Milius now prefers the No. 1, and he keeps 15 or 20 boxes of them at home. "If I get below 10 boxes, I get nervous."
Sitting on a camel-colored sofa in his office late on a winter afternoon, running one hand through his dark beard, Milius gestures with his other hand toward the 16 boxes of Cuban cigars piled high on a table in front of him. "You picked the right day to talk to me," he says, puffing on one of the Montecristos. "My stash just arrived. I have a lot of cigars at home, but this makes me feel more secure."
Milius likes having a lot of cigars around because, like many cigar aficionados, he enjoys giving them to friends. "I'm a cigar lord," he says proudly. On the second Wednesday of every month, he is host to a cigar-smokers' dinner at the Pacific Dining Car, a steakhouse in Santa Monica. "It's the brotherhood of the stogie," he says, "and I'm the grand poo-bah. Sometimes I wear a Viking helmet to the dinner."
In Los Angeles, as elsewhere, a number of restaurants have recently started special cigar dinners, but many of the movie folk have their own--either regularly scheduled events, like Schwarzenegger's at Schatzi and Milius' at Pacific Dining Car, or impromptu gatherings, like the one Hutch Parker, vice president of HBO, periodically attends at Le Dome.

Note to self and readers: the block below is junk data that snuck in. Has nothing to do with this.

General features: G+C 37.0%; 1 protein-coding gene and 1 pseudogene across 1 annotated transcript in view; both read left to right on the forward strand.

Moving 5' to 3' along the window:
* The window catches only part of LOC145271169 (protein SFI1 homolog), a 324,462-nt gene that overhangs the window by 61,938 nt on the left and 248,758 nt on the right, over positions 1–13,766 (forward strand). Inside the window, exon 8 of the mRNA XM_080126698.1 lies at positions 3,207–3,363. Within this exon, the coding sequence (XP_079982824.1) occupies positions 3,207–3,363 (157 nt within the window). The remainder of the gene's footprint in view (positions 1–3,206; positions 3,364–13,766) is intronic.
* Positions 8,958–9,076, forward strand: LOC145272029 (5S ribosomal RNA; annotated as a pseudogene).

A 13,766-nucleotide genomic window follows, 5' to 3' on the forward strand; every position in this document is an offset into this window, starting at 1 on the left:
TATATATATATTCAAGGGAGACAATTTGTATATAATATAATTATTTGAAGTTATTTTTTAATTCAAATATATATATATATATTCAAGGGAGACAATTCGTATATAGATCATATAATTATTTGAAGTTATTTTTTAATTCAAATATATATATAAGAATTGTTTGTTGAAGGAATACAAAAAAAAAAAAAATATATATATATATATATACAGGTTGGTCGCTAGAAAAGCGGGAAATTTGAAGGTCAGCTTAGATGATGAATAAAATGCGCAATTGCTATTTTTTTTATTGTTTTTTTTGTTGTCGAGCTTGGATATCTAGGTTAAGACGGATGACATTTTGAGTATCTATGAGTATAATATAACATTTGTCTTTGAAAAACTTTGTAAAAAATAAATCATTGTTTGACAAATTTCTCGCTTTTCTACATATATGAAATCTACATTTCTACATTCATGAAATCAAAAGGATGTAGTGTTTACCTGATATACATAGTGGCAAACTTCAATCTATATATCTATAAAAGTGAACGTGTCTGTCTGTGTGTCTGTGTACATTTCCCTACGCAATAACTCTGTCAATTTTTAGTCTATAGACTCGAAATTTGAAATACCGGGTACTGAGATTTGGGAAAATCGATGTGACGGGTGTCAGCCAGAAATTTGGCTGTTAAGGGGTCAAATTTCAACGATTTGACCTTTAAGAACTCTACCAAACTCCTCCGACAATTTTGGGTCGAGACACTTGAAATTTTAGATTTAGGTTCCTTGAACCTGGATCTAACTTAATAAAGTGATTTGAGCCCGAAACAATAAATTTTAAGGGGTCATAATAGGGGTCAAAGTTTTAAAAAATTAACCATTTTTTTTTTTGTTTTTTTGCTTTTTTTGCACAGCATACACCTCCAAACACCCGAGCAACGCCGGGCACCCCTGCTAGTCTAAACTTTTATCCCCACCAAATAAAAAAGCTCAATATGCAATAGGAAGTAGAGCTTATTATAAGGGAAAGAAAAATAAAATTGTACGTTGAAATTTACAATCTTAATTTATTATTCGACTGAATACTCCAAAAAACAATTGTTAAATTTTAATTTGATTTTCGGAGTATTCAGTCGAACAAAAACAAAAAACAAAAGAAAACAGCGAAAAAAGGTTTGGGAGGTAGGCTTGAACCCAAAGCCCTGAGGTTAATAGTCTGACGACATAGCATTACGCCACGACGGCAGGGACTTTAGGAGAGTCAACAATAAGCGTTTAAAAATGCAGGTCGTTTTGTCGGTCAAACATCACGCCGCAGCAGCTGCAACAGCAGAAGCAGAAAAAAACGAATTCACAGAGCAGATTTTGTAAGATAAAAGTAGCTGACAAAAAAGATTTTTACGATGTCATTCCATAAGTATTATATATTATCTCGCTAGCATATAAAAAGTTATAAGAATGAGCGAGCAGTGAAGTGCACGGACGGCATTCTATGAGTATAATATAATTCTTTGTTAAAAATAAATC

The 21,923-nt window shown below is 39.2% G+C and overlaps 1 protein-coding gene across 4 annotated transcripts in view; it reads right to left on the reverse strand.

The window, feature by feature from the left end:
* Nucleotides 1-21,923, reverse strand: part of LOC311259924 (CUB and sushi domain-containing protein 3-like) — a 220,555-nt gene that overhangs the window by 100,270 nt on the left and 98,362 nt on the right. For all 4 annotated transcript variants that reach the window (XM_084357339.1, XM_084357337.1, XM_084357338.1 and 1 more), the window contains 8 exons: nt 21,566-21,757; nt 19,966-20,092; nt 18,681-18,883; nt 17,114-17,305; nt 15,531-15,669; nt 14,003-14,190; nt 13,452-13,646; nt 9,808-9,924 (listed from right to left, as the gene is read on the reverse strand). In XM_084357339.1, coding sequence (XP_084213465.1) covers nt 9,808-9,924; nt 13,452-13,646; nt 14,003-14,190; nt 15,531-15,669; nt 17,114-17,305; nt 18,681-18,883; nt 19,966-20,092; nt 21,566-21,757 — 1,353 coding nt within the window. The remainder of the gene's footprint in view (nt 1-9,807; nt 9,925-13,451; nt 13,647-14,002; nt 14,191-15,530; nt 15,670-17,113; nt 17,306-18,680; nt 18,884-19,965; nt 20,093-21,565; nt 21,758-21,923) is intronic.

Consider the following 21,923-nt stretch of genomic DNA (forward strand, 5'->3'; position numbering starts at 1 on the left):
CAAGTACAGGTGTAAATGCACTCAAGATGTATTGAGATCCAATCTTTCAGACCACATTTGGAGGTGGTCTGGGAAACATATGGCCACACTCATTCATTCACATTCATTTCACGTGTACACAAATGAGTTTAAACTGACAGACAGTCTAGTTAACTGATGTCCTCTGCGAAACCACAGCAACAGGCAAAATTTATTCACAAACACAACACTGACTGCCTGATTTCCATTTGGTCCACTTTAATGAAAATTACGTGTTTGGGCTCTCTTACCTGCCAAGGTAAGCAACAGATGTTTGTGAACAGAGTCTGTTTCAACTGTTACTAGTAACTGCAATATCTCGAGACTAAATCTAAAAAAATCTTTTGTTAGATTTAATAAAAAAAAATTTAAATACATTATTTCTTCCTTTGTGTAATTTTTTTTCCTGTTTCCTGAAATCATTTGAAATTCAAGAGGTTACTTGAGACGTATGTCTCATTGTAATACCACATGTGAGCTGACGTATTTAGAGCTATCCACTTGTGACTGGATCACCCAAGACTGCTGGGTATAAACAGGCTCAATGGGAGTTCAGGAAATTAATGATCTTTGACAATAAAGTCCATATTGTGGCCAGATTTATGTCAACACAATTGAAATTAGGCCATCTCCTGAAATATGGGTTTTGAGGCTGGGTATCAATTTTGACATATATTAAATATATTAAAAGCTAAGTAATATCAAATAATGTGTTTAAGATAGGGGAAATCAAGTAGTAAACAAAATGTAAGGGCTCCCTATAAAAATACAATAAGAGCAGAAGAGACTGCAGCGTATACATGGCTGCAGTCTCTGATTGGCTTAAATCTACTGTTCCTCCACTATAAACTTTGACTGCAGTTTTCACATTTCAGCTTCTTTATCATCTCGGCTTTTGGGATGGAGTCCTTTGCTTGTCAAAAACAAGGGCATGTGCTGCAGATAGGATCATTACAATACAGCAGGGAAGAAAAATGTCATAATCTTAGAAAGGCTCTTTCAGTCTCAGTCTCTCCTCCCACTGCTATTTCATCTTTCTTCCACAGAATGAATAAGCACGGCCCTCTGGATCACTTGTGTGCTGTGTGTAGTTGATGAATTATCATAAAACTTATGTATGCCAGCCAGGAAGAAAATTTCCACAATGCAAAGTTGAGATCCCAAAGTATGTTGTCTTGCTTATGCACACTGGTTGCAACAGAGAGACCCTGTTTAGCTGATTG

Parker also takes considerable pleasure in giving cigars to friends--and, again, like most cigar smokers, he seems to like talking about his first cigar almost as much as some men like to talk about their first sexual experience.
For many young men--especially in Southern California--that first sexual experience often takes place in a car. In Parker's case, the "first time" with cigars also involved a car. Two cars, actually.
Parker and his brother Parker Stevenson, the actor, took a class in race-car driving. It was exciting and exhilarating and liberating and "we were feeling very macho and studly afterward," Parker says. "Out came these cigars, as a natural extension of that feeling."
But Parker is as sentimental as he is studly. David Ladd, senior vice president at MGM and brother of Alan Ladd Jr., former president of MGM, introduced Parker to his wife three years ago, and since then, every time they see each other--no matter where or under what circumstances--Parker gives him a Cuban cigar.